Nowadays Web users have clearly expressed their wishes to receive personalized services directly. Personalization is the way to tailor services directly to the immediate requirements of the user. However, the current Web Services System does not provide any features supporting this such as consideration of personalization of services and intelligent matchmaking. In this research a flexible, personalized Rule-based Web Services System to address these problems and to enable efficient search, discovery and construction across general Web documents and Semantic Web documents in a Web Services System is proposed. This system utilizes matchmaking among service requesters', service providers' and users' preferences using a Rule-based Search Method, and subsequently ranks search results. A prototype of efficient Web Services search and construction for the suggested system is developed based on the current work. PMID:27879827

  17. Personalization of Rule-based Web Services.

    Science.gov (United States)

    Choi, Okkyung; Han, Sang Yong

    2008-04-04

    Nowadays Web users have clearly expressed their wishes to receive personalized services directly. Personalization is the way to tailor services directly to the immediate requirements of the user. However, the current Web Services System does not provide any features supporting this such as consideration of personalization of services and intelligent matchmaking. In this research a flexible, personalized Rule-based Web Services System to address these problems and to enable efficient search, discovery and construction across general Web documents and Semantic Web documents in a Web Services System is proposed. This system utilizes matchmaking among service requesters', service providers' and users' preferences using a Rule-based Search Method, and subsequently ranks search results. A prototype of efficient Web Services search and construction for the suggested system is developed based on the current work.

  18. Semantic Web meets Integrative Biology: a survey.

    Science.gov (United States)

    Chen, Huajun; Yu, Tong; Chen, Jake Y

    2013-01-01

    Integrative Biology (IB) uses experimental or computational quantitative technologies to characterize biological systems at the molecular, cellular, tissue and population levels. IB typically involves the integration of the data, knowledge and capabilities across disciplinary boundaries in order to solve complex problems. We identify a series of bioinformatics problems posed by interdisciplinary integration: (i) data integration that interconnects structured data across related biomedical domains; (ii) ontology integration that brings jargons, terminologies and taxonomies from various disciplines into a unified network of ontologies; (iii) knowledge integration that integrates disparate knowledge elements from multiple sources; (iv) service integration that build applications out of services provided by different vendors. We argue that IB can benefit significantly from the integration solutions enabled by Semantic Web (SW) technologies. The SW enables scientists to share content beyond the boundaries of applications and websites, resulting into a web of data that is meaningful and understandable to any computers. In this review, we provide insight into how SW technologies can be used to build open, standardized and interoperable solutions for interdisciplinary integration on a global basis. We present a rich set of case studies in system biology, integrative neuroscience, bio-pharmaceutics and translational medicine, to highlight the technical features and benefits of SW applications in IB.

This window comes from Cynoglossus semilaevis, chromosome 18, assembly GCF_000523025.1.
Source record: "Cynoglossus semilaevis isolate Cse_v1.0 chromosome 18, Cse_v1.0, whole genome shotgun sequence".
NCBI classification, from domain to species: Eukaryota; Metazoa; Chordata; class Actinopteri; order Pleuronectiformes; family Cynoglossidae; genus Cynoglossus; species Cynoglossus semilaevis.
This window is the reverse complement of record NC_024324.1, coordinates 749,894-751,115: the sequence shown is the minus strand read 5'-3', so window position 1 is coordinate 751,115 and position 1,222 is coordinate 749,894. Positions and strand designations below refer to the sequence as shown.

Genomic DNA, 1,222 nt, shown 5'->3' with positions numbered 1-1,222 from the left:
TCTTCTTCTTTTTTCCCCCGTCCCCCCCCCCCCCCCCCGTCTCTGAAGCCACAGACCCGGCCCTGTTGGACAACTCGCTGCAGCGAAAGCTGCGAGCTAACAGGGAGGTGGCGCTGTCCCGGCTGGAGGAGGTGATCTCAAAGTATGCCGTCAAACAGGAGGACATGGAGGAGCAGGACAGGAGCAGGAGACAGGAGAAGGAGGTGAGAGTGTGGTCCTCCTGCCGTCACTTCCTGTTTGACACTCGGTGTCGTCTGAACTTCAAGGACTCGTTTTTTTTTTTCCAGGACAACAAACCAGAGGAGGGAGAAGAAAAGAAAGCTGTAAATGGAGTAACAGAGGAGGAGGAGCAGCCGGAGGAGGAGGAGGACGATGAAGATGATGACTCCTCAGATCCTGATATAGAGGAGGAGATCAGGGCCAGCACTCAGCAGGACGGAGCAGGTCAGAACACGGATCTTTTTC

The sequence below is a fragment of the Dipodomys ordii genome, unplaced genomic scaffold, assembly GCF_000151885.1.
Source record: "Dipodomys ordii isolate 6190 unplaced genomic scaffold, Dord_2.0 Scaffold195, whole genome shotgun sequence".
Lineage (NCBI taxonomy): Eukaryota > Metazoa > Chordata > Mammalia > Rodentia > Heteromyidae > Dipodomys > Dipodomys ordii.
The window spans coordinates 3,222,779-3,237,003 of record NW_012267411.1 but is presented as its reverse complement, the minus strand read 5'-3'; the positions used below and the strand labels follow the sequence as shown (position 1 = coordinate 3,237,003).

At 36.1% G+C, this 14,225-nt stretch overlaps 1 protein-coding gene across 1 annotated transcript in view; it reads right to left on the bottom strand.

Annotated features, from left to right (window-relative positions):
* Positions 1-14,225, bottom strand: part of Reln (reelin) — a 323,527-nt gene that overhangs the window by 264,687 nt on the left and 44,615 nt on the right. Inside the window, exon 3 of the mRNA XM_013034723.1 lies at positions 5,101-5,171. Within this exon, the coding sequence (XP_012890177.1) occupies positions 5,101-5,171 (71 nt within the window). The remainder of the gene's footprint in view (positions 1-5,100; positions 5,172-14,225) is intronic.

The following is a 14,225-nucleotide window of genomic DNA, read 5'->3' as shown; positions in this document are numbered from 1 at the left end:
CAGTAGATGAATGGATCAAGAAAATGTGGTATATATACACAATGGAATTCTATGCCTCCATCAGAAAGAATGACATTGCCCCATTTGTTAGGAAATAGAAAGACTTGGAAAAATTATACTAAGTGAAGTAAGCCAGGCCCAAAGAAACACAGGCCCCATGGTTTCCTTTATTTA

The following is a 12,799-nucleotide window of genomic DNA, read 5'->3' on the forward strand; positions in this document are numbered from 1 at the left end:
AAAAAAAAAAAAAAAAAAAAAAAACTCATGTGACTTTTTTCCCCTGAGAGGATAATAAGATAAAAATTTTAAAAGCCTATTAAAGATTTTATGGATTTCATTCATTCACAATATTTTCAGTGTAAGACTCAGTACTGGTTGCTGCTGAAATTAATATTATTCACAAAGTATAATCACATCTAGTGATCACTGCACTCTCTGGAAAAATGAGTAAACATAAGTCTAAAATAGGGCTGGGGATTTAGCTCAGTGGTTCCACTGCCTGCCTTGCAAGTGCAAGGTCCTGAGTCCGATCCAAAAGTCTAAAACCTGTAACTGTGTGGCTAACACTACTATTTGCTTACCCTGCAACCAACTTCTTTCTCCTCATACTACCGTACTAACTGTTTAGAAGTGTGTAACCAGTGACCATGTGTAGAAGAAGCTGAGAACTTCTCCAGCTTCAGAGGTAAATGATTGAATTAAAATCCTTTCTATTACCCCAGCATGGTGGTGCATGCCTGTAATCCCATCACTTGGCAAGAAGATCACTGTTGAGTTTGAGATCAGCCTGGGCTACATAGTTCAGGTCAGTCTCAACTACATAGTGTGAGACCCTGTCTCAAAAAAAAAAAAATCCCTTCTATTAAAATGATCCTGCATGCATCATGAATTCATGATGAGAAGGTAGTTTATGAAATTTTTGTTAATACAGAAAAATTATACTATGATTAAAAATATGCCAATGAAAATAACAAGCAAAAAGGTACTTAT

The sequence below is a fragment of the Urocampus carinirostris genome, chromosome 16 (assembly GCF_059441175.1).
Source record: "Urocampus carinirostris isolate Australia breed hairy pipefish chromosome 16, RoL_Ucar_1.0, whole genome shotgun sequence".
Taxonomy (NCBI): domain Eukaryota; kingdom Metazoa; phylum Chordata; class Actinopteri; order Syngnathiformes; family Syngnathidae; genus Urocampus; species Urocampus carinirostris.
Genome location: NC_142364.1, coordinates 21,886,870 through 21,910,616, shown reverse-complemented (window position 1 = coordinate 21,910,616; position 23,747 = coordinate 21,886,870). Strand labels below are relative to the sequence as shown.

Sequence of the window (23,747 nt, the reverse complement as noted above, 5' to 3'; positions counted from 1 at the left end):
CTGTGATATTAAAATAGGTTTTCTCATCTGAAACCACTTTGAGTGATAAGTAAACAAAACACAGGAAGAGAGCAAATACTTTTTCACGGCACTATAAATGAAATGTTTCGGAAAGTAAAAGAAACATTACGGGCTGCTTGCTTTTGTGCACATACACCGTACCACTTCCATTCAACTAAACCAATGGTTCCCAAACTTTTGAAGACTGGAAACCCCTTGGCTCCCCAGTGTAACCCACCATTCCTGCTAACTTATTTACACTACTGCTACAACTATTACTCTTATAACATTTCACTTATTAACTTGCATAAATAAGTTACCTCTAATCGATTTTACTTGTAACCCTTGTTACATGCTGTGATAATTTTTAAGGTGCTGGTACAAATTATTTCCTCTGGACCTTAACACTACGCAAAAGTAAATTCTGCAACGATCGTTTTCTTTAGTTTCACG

19. Student Perspectives of Web-Based Mathematics

    Science.gov (United States)

    Loong, Esther Yook-Kin; Herbert, Sandra

    2012-01-01

    This paper presents the results of a survey conducted with students (N = 97) whose teachers have used the Web in their mathematics classes. Their responses to the use of the Internet for learning mathematics are reported here. Factor analyses were used to determine the constructs that underlie the survey. These constructs were found to be…

  20. Comprehensive Analysis of Semantic Web Reasoners and Tools: A Survey

    Science.gov (United States)

    Khamparia, Aditya; Pandey, Babita

    2017-01-01

    Ontologies are emerging as best representation techniques for knowledge based context domains. The continuing need for interoperation, collaboration and effective information retrieval has lead to the creation of semantic web with the help of tools and reasoners which manages personalized information. The future of semantic web lies in an ontology…

  1. Soil-Web: An online soil survey for California, Arizona, and Nevada

    Science.gov (United States)

    Beaudette, D. E.; O'Geen, A. T.

    2009-10-01